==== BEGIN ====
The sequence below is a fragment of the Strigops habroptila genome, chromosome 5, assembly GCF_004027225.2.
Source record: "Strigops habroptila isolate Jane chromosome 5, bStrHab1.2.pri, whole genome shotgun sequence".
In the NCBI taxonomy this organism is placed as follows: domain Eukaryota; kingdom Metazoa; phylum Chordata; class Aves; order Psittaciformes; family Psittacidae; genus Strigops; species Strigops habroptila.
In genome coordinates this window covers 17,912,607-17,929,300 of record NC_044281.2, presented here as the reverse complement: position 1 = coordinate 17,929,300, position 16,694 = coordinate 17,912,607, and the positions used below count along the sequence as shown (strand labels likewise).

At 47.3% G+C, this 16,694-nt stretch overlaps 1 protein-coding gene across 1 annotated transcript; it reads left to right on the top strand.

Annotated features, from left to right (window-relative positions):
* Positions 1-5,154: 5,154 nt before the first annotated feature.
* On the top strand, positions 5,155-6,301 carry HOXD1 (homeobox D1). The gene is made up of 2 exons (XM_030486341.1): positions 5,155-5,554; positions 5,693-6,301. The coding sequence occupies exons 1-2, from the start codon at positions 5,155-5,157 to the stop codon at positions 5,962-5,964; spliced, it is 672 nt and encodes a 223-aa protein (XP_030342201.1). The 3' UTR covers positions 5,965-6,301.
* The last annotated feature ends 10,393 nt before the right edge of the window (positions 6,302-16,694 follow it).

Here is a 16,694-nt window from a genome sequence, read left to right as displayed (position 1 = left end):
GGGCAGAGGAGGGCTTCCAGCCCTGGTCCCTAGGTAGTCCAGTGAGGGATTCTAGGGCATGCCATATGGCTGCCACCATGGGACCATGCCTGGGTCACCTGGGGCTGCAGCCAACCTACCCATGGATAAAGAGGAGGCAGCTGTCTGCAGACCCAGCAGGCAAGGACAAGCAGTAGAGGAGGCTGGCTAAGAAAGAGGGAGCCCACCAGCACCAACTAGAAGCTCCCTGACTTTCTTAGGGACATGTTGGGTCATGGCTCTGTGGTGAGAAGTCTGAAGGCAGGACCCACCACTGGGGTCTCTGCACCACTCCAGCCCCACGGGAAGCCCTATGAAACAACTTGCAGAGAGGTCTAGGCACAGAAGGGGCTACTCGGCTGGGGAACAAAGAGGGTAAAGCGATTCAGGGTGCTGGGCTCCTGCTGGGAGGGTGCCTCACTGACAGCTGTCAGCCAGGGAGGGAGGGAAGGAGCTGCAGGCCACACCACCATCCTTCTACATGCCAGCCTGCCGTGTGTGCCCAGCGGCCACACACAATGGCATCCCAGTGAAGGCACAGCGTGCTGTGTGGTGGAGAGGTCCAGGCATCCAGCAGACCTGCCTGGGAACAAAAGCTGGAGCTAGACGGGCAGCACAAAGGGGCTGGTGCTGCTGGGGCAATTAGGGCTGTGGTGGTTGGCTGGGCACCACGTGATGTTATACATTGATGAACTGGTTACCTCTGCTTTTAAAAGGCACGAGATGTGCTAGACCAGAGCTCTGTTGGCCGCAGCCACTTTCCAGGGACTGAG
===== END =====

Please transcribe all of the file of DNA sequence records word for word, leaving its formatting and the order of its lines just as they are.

The sequence below is a fragment of the Strigops habroptila genome, chromosome 5, assembly GCF_004027225.2.
Source record: "Strigops habroptila isolate Jane chromosome 5, bStrHab1.2.pri, whole genome shotgun sequence".
In the NCBI taxonomy this organism is placed as follows: domain Eukaryota; kingdom Metazoa; phylum Chordata; class Aves; order Psittaciformes; family Psittacidae; genus Strigops; species Strigops habroptila.
In genome coordinates this window covers 17,912,607-17,929,300 of record NC_044281.2, presented here as the reverse complement: position 1 = coordinate 17,929,300, position 16,694 = coordinate 17,912,607, and the positions used below count along the sequence as shown (strand labels likewise).

At 47.3% G+C, this 16,694-nt stretch overlaps 1 protein-coding gene across 1 annotated transcript; it reads left to right on the top strand.

Annotated features, from left to right (window-relative positions):
* Positions 1-5,154: 5,154 nt before the first annotated feature.
* On the top strand, positions 5,155-6,301 carry HOXD1 (homeobox D1). The gene is made up of 2 exons (XM_030486341.1): positions 5,155-5,554; positions 5,693-6,301. The coding sequence occupies exons 1-2, from the start codon at positions 5,155-5,157 to the stop codon at positions 5,962-5,964; spliced, it is 672 nt and encodes a 223-aa protein (XP_030342201.1). The 3' UTR covers positions 5,965-6,301.
* The last annotated feature ends 10,393 nt before the right edge of the window (positions 6,302-16,694 follow it).

Here is a 16,694-nt window from a genome sequence, read left to right as displayed (position 1 = left end):
GGGCAGAGGAGGGCTTCCAGCCCTGGTCCCTAGGTAGTCCAGTGAGGGATTCTAGGGCATGCCATATGGCTGCCACCATGGGACCATGCCTGGGTCACCTGGGGCTGCAGCCAACCTACCCATGGATAAAGAGGAGGCAGCTGTCTGCAGACCCAGCAGGCAAGGACAAGCAGTAGAGGAGGCTGGCTAAGAAAGAGGGAGCCCACCAGCACCAACTAGAAGCTCCCTGACTTTCTTAGGGACATGTTGGGTCATGGCTCTGTGGTGAGAAGTCTGAAGGCAGGACCCACCACTGGGGTCTCTGCACCACTCCAGCCCCACGGGAAGCCCTATGAAACAACTTGCAGAGAGGTCTAGGCACAGAAGGGGCTACTCGGCTGGGGAACAAAGAGGGTAAAGCGATTCAGGGTGCTGGGCTCCTGCTGGGAGGGTGCCTCACTGACAGCTGTCAGCCAGGGAGGGAGGGAAGGAGCTGCAGGCCACACCACCATCCTTCTACATGCCAGCCTGCCGTGTGTGCCCAGCGGCCACACACAATGGCATCCCAGTGAAGGCACAGCGTGCTGTGTGGTGGAGAGGTCCAGGCATCCAGCAGACCTGCCTGGGAACAAAAGCTGGAGCTAGACGGGCAGCACAAAGGGGCTGGTGCTGCTGGGGCAATTAGGGCTGTGGTGGTTGGCTGGGCACCACGTGATGTTATACATTGATGAACTGGTTACCTCTGCTTTTAAAAGGCACGAGATGTGCTAGACCAGAGCTCTGTTGGCCGCAGCCACTTTCCAGGGACTGAG